Steve Thompson recalls signs of his early-onset dementia
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Part of this process involves identifying the risk factors.
Scientists from the United States say improved eyesight could prevent dementia according to research published in JAMA Neurology.
Joshua Erhlich says of the paper: “We’ve known for some time that vision impairment is a risk factor for dementia.
“We also known that a very large fraction of vision impairment is avoidable or has simply yet to be addressed.”
Results from the study demonstrated better eye health would have prevented around two percent of cases of dementia in the US in 2018; the equivalent of 100,000 cases.
Ehrlich says the researchers “found it surprising that vision impairment had been ignored in key models of modifiable dementia risk factors that are used to shape health policy and resource allocation”.
They added one of the aims of the study was to “illustrate that vision impairment is just as influential as a number of other long accepted modifiable dementia risk factors”.
The hope is that by demonstrating the impact of eye health on dementia more cases may be identified sooner.
Statistics suggest one in three people born today will develop dementia in their lifetime.
The most common form of Dementia is Alzheimer’s disease.
Current risk factors for dementia say the Alzheimer’s are:
• Gender and sex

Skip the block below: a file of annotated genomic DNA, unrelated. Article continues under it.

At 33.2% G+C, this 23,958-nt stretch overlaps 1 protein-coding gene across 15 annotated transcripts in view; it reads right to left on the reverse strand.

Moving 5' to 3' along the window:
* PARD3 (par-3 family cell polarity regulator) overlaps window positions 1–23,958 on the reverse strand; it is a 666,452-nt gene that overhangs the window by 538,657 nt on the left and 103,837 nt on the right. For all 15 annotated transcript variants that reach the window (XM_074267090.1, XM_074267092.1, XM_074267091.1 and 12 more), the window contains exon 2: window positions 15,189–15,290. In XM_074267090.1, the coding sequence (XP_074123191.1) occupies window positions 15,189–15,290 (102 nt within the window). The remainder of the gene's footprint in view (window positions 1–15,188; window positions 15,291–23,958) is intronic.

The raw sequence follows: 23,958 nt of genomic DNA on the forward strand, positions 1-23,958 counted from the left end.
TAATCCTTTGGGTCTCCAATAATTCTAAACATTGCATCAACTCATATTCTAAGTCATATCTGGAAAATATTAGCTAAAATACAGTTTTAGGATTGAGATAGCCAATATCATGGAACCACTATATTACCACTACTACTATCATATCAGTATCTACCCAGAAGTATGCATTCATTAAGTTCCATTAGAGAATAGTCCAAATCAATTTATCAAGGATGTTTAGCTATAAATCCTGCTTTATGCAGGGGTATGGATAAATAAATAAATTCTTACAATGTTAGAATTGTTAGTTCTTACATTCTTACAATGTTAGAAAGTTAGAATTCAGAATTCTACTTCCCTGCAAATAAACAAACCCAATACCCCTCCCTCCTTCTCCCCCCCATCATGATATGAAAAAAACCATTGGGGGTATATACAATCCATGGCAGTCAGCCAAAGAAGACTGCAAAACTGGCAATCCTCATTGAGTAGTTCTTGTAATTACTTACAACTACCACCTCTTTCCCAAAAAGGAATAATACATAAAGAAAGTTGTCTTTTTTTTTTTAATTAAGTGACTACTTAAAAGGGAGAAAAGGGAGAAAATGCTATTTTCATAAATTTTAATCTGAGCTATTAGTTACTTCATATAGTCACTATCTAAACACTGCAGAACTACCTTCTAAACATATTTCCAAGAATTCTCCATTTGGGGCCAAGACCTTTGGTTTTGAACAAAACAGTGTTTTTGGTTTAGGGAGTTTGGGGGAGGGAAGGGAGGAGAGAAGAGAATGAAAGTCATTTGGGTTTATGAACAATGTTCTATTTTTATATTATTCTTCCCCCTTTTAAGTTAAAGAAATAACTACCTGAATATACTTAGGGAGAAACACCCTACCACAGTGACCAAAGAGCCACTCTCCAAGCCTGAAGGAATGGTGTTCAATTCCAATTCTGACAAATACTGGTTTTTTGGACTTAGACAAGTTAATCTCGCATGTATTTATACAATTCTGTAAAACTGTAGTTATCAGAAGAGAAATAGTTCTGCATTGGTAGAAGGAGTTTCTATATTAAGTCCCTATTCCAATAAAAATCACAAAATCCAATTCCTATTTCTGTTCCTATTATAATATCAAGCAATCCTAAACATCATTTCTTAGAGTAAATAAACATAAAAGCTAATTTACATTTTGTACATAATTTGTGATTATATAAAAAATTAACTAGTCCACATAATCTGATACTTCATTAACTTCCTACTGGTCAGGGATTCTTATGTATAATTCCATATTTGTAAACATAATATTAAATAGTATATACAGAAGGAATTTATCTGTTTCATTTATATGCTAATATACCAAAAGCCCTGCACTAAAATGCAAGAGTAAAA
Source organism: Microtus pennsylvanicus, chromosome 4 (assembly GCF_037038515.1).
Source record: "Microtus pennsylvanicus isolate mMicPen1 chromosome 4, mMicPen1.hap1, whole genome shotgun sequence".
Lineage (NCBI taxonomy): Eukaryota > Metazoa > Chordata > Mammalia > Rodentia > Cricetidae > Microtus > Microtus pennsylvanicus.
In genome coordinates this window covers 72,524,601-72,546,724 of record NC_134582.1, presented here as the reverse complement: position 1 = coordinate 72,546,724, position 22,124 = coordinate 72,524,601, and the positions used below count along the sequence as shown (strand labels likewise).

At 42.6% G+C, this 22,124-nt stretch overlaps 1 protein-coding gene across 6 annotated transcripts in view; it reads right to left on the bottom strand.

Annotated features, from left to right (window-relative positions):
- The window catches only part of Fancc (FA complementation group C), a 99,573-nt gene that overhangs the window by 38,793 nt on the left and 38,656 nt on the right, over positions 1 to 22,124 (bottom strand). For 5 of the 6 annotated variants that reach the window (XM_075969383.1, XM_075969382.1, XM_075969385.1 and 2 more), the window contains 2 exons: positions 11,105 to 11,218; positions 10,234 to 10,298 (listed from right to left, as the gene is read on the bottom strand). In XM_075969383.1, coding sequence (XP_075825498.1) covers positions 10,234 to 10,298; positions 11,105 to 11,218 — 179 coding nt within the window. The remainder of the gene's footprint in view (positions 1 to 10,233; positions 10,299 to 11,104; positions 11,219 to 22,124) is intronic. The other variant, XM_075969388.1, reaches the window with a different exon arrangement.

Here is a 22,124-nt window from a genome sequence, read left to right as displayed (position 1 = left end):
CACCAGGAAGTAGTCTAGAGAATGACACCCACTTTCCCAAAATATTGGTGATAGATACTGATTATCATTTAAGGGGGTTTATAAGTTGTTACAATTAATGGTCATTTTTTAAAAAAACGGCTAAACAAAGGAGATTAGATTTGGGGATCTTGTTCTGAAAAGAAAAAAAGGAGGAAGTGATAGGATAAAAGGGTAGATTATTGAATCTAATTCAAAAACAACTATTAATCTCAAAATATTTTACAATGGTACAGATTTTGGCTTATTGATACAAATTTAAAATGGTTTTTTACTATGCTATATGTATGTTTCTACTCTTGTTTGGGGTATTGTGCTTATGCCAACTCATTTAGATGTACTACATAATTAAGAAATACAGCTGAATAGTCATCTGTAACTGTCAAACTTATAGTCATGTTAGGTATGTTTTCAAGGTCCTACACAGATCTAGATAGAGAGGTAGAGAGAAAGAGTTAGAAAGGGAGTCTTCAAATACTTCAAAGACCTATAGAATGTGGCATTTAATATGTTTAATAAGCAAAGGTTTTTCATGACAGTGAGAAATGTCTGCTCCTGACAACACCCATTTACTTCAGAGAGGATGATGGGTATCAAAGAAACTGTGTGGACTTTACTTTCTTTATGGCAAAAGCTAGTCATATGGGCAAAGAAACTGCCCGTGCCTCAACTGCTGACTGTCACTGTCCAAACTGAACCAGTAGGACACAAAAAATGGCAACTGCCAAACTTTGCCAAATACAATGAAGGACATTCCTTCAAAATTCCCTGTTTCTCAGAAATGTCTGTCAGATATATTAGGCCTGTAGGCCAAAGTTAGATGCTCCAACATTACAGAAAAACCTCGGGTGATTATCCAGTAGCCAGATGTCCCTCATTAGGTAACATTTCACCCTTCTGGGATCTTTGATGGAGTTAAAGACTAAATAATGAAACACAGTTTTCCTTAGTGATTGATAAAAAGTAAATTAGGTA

• Cognitive reserve
• Health conditions and diseases
• Lifestyle factors.
Meanwhile, eye health isn’t the only risk factor for dementia.
New research suggests sleep could play a crucial role in a person’s dementia risk.
Scientists from the University of Cambridge have said seven hours of sleep, rather than eight, is the optimum number to ward off dementia.
Their advice comes after studying the sleep patterns of half a million Britons between the ages of 38 and 73.
Currently the NHS recommends six to nine hours of sleep.
Co-author of the study Professor Barbara Sahakian said: “Getting a good night’s sleep is important at all stages of life, but particularly as we age.
“Finding ways to improve sleep for older people could be crucial to helping them maintain good mental health and wellbeing and avoiding cognitive decline, particularly for patients with psychiatric disorders and dementia.”
Researchers also said getting too much as well as too little sleep could also negatively affect the body.
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